No. of Recommendations: 9
So isn't the SOR risk really just "retiring on a showstring" risk?

I prefer to think of it this way:
For any given size of retirement pot, the person with that pot wants to have the lowest possible risk of outliving the savings.
The lowest risk of outliving the chosen income from withdrawals, which is pretty much always assumed to be proportional to the size of the retirement pot.
A millionaire and a multi-millionaire might both think a "4% rule" will work.
They will have very different absolute levels of income, but neither of them wants to withdraw too much...to have the withdrawal program fail.

Sure, the rich guy could withdraw 1% instead of 4%. He's rich. But I'm sure he or she doesn't want to.
Nobody wants to withdraw lots less than what they could get a way with.
So, everybody wants to cut off the extreme downside tails of the probability distribution.
Those are concentrated in the scenarios with poor returns in the first few years of retirement.
Truncate those tails, and you can expect to get much closer to the textbook withdrawal rate working [at any given assumed portfolio return rate].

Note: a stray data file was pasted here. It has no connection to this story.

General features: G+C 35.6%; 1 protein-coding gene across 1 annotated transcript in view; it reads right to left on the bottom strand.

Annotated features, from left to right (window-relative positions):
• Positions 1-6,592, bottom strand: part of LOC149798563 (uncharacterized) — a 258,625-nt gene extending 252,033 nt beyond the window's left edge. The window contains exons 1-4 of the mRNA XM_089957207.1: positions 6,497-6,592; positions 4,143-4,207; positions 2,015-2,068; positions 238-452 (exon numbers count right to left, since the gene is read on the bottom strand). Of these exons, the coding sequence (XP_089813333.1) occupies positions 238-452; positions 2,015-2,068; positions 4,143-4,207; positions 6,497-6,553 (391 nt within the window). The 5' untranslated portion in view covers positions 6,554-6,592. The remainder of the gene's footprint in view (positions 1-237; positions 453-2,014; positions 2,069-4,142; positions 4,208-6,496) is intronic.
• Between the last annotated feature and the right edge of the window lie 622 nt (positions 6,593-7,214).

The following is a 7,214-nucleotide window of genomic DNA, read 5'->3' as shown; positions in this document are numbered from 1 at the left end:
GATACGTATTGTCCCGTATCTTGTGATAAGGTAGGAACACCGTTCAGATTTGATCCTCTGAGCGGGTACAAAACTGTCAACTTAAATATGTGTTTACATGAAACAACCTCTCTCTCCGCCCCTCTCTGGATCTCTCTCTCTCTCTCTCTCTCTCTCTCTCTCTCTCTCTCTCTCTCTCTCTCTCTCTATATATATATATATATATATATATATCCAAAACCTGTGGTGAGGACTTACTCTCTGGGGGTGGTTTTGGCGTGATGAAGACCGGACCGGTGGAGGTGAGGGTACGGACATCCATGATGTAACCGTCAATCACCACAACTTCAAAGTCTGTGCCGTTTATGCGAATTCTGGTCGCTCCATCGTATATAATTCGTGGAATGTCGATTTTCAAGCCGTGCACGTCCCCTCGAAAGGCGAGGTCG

My current thinking is that yes, you're right, you can't really count on the income during your retirement at all.
If you are, you're in the shoestring category.
Not that the observation helps much...if you are, you are. Not much you can do about it.
But the real reason you can't rely on income during retirement these days is that real rates of return on offer are simply too low.
You might beat the market, but nobody should PLAN on that.
The sad corollary of that is when yields are low, if you want to avoid longevity risk, you either have to buy
insurance against that risk or pick a withdrawal rate that assumes you'll live forever even at low portfolio returns.
OK, at the extreme, a 1% withdrawal rate is probably OK.
Even if you're in 100% cash, few people manage 100 years of retirement.

Jim
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